FAQs

I need a referral for therapy. How do I find a good therapist?

When you call us, we will listen carefully to your concerns and help you find a therapist whose areas of specialization can best meet your therapy needs and goals. Together we will consider whether seeing someone individually or with important others might be more helpful. We will do our best to answer your questions and to honor any preferences when making referrals.

What about using my mental health insurance?

See “Fees” for more information

This is a very frequently asked question! Insurance benefits vary widely depending on your policy which is based on your employer or state agency’s contract with that company. If you plan to use insurance for your therapy appointments, be sure to check with your health plan in advance so you know what is covered, what your benefits are, and whether you can see the therapist of your choice. In some cases, your services may require pre-authorization before you can schedule an appointment. General categories include:

HMO (Health Maintenance Organization) where services are offered by specific providers who are employed by or contracted with the HMO. You must select a therapist from their list of providers.

PPO (Preferred Provider Plans) are similar to an HMO. However, your insurance company may also offer the option of working with a therapist “out of network” at a greater cost to you.

Medical Insurance plans allow patients to choose any licensed psychotherapist. After meeting a deductible set by your employer and the insurance company for medical care, you can receive a reimbursement according to a pre-determined percentage.

Medi-Cal and Medicare also require working with someone authorized to accept your medical care plan.

Some clients prefer to pay privately to ensure confidentiality as all private health information (PHI) is now entered into a computer data base, and your insurance company requires that confidential psychotherapy information be shared in order to receive psychotherapy services and reimbursement. In addition, some insurance plans restrict number of visits and what is covered or reimbursed, for example, when couple therapy is not a covered benefit.

How much does therapy cost?

See “Fees” for more information

In the event that one of us is unable to meet your particular therapy needs, we are committed to exploring options to help you find a good therapeutic match. Feminist Therapy Connection therapists know that clients seeking psychotherapy may also be facing economic challenges. As an important service to our community, we offer psychotherapy consultation and referral to assist our callers, respecting each person’s unique needs and economic circumstances.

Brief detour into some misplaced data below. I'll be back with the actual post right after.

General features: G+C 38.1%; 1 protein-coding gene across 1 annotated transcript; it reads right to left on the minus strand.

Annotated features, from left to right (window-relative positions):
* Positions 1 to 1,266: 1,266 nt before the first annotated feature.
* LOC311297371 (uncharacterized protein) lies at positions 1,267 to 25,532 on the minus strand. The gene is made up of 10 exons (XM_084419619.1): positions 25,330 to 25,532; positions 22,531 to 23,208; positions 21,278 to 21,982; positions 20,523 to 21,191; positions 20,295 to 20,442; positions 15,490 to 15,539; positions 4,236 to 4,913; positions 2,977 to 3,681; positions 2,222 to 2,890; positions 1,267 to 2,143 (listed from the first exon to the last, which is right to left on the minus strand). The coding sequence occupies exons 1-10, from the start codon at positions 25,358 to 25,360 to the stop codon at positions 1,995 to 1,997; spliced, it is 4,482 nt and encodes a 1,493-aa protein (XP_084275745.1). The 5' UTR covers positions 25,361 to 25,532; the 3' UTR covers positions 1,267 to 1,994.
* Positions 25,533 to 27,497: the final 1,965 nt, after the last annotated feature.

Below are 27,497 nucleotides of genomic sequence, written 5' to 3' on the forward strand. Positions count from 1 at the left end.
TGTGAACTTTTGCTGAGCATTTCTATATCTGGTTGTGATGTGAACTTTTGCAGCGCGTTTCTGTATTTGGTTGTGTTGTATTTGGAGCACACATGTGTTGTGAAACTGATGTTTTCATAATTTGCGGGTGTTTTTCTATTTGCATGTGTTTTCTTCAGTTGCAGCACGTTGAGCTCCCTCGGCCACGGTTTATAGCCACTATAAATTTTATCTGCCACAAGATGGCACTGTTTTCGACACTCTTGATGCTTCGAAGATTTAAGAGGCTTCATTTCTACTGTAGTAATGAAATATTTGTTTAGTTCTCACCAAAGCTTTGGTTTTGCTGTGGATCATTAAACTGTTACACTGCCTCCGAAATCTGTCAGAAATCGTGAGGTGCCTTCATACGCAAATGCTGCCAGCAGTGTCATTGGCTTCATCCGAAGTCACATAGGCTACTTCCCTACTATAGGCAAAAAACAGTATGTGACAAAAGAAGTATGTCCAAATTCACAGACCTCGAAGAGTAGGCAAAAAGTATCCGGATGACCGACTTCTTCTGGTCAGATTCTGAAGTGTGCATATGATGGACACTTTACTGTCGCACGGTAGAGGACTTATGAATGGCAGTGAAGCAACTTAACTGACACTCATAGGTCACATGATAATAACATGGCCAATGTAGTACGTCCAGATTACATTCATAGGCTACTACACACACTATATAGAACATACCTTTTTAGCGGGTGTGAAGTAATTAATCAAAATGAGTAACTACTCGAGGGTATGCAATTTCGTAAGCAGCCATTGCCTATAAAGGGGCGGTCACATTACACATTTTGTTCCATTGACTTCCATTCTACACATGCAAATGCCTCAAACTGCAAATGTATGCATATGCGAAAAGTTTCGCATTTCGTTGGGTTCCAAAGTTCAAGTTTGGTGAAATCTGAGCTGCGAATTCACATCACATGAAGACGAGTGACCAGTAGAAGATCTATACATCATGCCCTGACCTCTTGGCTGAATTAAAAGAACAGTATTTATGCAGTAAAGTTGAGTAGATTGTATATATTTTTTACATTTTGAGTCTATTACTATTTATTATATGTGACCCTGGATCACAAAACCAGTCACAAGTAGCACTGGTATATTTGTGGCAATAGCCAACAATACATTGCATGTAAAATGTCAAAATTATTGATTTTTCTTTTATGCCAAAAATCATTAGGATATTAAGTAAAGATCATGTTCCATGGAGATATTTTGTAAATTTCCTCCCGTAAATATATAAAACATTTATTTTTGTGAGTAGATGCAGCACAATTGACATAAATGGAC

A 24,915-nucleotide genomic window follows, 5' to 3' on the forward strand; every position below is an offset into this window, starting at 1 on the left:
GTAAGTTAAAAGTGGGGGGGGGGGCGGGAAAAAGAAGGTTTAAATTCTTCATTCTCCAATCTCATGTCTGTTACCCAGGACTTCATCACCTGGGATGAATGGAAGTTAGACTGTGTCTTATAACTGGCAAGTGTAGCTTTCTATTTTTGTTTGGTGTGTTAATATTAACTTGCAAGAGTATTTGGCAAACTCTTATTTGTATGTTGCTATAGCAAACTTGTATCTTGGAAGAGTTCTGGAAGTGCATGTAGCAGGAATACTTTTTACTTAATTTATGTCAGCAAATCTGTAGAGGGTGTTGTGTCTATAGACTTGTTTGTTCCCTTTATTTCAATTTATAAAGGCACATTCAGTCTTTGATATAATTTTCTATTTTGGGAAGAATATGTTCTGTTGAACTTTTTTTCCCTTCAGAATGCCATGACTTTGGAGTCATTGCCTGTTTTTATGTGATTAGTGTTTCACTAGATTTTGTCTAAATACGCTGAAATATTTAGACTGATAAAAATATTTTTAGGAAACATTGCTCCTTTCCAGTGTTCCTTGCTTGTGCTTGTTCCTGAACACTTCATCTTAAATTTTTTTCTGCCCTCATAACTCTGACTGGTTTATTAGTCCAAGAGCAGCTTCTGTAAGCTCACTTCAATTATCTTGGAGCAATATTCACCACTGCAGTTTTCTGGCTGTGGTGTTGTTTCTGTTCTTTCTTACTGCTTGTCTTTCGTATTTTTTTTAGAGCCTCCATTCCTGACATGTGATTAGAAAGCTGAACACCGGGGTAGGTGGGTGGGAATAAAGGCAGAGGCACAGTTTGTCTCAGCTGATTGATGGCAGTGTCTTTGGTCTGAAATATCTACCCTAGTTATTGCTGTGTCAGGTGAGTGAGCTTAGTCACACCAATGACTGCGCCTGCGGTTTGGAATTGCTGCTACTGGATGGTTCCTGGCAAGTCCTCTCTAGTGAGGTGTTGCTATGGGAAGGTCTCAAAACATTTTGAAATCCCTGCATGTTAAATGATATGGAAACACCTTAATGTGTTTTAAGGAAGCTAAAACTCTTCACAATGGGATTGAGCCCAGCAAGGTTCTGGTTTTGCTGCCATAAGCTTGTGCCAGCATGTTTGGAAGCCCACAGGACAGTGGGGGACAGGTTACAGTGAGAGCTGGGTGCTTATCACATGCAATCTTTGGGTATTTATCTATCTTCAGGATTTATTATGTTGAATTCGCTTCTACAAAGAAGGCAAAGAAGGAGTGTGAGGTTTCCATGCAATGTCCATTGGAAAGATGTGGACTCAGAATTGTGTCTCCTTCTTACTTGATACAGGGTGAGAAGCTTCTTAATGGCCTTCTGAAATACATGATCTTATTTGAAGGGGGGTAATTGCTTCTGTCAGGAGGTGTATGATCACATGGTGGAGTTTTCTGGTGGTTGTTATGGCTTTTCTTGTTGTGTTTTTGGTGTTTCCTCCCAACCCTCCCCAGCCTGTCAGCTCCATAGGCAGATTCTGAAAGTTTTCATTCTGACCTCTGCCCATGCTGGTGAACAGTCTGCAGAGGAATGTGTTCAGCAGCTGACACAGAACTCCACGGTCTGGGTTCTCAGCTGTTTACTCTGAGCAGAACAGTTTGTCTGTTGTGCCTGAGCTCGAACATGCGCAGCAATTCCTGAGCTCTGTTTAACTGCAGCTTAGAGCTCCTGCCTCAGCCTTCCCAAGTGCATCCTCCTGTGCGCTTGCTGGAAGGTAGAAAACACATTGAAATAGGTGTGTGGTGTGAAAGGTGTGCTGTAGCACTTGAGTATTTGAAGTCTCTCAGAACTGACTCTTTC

Appointment scheduling, cancellation policy, questions about fees and using mental health insurance benefits are typically discussed during your initial contact with your therapist. Feminist Therapy Connection therapists charge $160 for each hour session.  We also reserve hours, on a limited basis, in our psychotherapy practices for new patients who may need an adjusted fee.  If you cannot afford our standard fee, please discuss your financial needs with your therapist during your initial contact.

What if I need medication?

Medication requests must be evaluated and prescribed by a psychiatrist or medical doctor. We can discuss resources with you and may be able to help you find a medication consultation. This will largely depend on your medical insurance plan and available community resources.

Can you refer me to a feminist therapist outside of the SF Bay Area?

Our referrals are made to SF Bay Area therapists whose work we know and trust. Sometimes we have connections to feminist therapists in other geographic areas. We will do our best to refer you to a therapist outside of the SF Bay Area if we can.

I am seeing a therapist and would like to see someone else.                 Can you help me with this decision?

Sometimes clients call us to discuss concerns about a current therapy experience and we have been able to help them define the problem, listening carefully to their thoughts and feelings so they can decide how best to approach the impasse when speaking with their therapist. Discomfort and resistance at various points in the therapy are to be expected especially when sensitive material is revealed. Even in the best of therapeutic relationships, the therapist’s response may not meet with expectations and feel disappointing. We recommend speaking honestly and directly to your therapist about your thoughts and feelings. Your therapist has a professional responsibility to be helpful and take care of your best interests. Ultimately, the decision to continue or end therapy is a personal one belonging to the client.